Similar concern has been elaborated well in a research paper (RP) captioned ' Moratorium on Electronic Transmissions: Fiscal Implications and WayForward ' published by United Nations Conference on Trade and Development (UNCTAD) in June 2020. It notes that upcoming or fast-growing new digital technologies such as 3D printing have the potential to "exponentially expand the trade in ET".

As put by RP, " The on-going trend shows that the use of 3D printing is growing very fast and the industry has expanded by 62% in 2019 since 2017. 3D printing has adversely impacted the export competitiveness of the labour abundant countries, shifting the comparative advantage towards capital abundant countries ".

RP adds: " It is therefore urgent for developing countries to support the removal of the moratorium in order to preserve their policy space for regulating the imports of luxury items and generating tariff revenues at the time of crisis. This will also assist their digital advancement by providing a level playing field to their budding digital industry ".

It has proposed a basis for deciding the scope of the Moratorium by using the trichotomy of goods, intangible goods and services. Adopting different classifications of ET, it has estimated the potential tariff revenue losses due to moratorium.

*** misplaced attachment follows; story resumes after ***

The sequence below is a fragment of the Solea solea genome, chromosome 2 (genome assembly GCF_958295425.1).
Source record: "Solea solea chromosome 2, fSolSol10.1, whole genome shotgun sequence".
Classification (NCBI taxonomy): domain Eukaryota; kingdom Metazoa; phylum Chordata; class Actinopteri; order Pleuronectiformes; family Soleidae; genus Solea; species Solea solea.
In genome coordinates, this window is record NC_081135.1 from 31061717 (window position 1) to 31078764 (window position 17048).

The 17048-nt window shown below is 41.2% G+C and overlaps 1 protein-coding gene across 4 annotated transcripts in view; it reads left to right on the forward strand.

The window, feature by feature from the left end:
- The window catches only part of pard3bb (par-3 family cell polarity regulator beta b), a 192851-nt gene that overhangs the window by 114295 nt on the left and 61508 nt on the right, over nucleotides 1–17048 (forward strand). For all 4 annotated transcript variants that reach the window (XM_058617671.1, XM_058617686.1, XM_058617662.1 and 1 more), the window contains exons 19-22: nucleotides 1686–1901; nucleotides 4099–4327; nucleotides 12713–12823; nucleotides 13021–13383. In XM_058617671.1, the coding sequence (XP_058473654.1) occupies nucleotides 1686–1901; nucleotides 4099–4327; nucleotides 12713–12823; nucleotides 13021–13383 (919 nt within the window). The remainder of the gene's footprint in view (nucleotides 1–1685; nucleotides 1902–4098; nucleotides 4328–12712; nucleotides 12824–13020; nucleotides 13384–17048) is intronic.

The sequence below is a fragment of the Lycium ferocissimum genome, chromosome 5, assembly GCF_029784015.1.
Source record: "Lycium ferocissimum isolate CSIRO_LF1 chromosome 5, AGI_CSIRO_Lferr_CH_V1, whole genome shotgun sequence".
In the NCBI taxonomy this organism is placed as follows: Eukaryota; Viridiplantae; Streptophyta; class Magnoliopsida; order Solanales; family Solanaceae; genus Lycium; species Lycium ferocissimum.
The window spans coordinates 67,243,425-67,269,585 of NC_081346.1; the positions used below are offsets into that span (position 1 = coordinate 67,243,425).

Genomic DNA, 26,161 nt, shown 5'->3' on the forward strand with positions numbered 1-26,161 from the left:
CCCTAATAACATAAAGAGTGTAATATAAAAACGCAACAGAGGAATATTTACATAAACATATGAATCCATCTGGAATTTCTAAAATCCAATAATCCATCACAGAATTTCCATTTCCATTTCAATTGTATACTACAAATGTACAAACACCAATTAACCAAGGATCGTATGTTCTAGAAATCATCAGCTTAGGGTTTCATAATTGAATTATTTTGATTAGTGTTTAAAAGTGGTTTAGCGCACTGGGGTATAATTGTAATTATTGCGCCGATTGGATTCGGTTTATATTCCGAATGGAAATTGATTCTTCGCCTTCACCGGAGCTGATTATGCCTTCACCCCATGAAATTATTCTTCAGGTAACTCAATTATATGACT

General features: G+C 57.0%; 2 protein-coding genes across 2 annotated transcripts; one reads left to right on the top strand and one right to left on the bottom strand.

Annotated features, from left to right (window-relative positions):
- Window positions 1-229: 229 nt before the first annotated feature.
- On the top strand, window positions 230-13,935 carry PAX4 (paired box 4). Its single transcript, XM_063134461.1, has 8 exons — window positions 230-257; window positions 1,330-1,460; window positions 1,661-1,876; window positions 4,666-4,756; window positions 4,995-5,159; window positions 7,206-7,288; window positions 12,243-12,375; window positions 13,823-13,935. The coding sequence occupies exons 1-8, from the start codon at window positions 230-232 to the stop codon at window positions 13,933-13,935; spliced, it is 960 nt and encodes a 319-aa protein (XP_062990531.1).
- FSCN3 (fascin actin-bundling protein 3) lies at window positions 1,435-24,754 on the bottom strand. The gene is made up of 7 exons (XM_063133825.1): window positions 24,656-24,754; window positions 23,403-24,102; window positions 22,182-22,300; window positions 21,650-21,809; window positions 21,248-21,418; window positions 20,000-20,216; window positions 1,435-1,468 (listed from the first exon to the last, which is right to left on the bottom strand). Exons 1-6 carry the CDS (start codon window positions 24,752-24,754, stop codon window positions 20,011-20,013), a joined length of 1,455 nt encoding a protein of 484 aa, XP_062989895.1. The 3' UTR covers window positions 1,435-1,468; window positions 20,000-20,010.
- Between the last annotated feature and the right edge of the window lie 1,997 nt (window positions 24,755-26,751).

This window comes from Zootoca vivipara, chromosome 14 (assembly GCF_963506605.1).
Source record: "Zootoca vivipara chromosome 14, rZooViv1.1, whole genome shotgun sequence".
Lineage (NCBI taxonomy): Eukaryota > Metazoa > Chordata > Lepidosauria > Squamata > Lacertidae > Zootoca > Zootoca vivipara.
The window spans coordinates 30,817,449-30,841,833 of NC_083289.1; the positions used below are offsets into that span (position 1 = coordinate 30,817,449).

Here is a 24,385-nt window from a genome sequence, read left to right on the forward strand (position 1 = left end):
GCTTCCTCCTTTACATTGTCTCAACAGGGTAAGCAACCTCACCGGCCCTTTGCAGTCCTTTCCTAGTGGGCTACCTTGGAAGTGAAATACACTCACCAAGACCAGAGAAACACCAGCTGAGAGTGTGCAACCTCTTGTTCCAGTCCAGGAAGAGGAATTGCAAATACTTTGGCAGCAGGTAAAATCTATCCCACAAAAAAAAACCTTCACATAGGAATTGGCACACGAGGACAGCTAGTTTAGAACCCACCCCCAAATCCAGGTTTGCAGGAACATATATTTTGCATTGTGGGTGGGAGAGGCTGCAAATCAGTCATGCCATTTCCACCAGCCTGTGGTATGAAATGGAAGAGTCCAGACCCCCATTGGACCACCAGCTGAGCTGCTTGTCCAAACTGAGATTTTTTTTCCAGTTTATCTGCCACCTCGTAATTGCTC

UNCTAD RP and other such works should be considered by IF while sorting out other unspecified issues relating to OECD pact. Even International Chamber of Commerce (ICC), which wants 1998 Moratorium to become permanent feature of digital trade, wants OECD to take call on indirect taxation.

ICC has, however, raised a panic call on the risk of withdrawal of moratorium.An ICC release, dated 17september 2019, quoted its Secretary General John W.H. Denton AO as saying: " The possible expiry of the moratorium on customs duties on electronic transmissions looms like an iceberg in the already treacherous waters of international trade. The potential disruptions caused by the imposition of tariffs on data could far outweigh any impacts we've seen from recent protectionist escalations. It is vital that governments address this issue with the urgency and attention it requires ".